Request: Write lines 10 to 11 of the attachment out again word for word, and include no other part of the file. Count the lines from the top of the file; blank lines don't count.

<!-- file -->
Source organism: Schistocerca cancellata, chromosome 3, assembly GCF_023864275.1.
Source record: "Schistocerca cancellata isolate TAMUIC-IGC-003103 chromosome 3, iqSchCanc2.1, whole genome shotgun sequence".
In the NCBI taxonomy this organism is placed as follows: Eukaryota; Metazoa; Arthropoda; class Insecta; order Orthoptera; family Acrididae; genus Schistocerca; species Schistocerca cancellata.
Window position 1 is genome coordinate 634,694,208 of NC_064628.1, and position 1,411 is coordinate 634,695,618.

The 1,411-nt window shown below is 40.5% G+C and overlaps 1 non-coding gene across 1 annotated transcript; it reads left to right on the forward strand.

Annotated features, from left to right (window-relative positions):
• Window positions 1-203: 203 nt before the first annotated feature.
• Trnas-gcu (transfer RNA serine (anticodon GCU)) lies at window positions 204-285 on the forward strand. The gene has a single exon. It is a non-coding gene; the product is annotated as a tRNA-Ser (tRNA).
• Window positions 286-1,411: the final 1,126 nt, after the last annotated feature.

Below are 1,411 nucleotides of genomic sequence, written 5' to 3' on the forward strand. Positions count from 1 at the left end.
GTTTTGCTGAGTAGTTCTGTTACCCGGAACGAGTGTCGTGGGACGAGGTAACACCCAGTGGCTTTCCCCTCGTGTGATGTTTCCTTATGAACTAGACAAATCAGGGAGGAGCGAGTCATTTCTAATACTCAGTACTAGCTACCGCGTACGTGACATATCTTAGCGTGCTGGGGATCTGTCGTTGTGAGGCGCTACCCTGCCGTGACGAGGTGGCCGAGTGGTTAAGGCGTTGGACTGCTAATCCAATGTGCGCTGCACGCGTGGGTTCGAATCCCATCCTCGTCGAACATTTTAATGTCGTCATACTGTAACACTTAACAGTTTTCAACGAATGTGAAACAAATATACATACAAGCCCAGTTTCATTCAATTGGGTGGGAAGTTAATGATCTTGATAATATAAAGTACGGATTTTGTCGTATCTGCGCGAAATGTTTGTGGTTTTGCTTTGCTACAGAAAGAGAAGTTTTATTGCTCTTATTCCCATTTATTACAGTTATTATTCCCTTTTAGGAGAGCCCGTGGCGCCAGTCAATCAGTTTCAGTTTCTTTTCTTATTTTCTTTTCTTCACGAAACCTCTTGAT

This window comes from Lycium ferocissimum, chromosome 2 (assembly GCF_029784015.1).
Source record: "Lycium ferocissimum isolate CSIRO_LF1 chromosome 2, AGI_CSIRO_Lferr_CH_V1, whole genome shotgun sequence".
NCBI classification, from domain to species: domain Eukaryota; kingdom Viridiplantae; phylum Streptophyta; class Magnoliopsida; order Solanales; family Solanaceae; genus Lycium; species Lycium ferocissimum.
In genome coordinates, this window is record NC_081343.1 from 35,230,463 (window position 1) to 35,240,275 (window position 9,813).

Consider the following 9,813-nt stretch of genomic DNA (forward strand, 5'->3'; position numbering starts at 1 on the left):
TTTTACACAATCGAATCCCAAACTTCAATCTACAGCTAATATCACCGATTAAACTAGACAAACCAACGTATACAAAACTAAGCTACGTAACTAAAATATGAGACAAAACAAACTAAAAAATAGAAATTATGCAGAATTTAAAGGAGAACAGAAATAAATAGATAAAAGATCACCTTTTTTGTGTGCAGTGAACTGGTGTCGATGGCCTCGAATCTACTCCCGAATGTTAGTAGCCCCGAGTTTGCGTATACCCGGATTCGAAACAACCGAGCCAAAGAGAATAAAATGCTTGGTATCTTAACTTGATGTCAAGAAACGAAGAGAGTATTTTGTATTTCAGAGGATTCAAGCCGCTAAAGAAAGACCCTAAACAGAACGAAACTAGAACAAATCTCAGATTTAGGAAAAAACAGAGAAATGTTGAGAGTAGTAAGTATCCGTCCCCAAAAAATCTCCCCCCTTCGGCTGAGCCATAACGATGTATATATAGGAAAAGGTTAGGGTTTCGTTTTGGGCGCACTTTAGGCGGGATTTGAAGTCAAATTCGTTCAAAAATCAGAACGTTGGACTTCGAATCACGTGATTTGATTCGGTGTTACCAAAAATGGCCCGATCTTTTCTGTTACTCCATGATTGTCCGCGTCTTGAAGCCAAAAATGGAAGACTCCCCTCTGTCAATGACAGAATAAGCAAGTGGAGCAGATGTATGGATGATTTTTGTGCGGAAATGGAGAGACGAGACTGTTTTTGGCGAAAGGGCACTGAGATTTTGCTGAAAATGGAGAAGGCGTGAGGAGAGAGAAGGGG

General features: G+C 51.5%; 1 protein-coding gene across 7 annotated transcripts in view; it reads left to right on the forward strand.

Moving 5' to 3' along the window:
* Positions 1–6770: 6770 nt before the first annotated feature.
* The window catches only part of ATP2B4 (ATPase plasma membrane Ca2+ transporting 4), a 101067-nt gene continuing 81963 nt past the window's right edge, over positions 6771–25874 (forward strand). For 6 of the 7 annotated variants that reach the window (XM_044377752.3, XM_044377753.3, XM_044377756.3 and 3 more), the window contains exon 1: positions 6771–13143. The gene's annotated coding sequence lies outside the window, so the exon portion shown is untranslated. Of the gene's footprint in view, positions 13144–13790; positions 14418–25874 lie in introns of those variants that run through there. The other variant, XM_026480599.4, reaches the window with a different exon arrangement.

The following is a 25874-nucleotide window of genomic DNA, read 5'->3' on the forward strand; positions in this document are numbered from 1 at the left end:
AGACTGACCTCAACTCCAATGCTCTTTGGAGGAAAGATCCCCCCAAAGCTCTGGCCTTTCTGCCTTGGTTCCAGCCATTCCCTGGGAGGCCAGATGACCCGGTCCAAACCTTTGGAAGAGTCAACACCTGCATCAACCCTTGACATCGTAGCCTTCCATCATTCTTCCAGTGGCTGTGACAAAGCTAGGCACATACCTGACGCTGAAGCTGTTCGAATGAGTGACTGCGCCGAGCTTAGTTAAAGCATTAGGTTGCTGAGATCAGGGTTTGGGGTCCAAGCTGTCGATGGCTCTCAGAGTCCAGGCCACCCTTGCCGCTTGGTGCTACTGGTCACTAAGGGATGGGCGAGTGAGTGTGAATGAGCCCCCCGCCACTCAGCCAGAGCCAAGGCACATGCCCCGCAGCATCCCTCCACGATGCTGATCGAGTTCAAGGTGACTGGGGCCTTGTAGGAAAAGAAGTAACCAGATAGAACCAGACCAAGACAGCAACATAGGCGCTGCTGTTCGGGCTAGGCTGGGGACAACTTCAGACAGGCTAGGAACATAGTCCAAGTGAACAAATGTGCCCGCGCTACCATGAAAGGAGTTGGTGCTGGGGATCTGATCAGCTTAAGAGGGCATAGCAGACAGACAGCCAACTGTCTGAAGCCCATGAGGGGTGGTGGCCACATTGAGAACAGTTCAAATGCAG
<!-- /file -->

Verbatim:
Below are 1,411 nucleotides of genomic sequence, written 5' to 3' on the forward strand. Positions count from 1 at the left end.
GTTTTGCTGAGTAGTTCTGTTACCCGGAACGAGTGTCGTGGGACGAGGTAACACCCAGTGGCTTTCCCCTCGTGTGATGTTTCCTTATGAACTAGACAAATCAGGGAGGAGCGAGTCATTTCTAATACTCAGTACTAGCTACCGCGTACGTGACATATCTTAGCGTGCTGGGGATCTGTCGTTGTGAGGCGCTACCCTGCCGTGACGAGGTGGCCGAGTGGTTAAGGCGTTGGACTGCTAATCCAATGTGCGCTGCACGCGTGGGTTCGAATCCCATCCTCGTCGAACATTTTAATGTCGTCATACTGTAACACTTAACAGTTTTCAACGAATGTGAAACAAATATACATACAAGCCCAGTTTCATTCAATTGGGTGGGAAGTTAATGATCTTGATAATATAAAGTACGGATTTTGTCGTATCTGCGCGAAATGTTTGTGGTTTTGCTTTGCTACAGAAAGAGAAGTTTTATTGCTCTTATTCCCATTTATTACAGTTATTATTCCCTTTTAGGAGAGCCCGTGGCGCCAGTCAATCAGTTTCAGTTTCTTTTCTTATTTTCTTTTCTTCACGAAACCTCTTGAT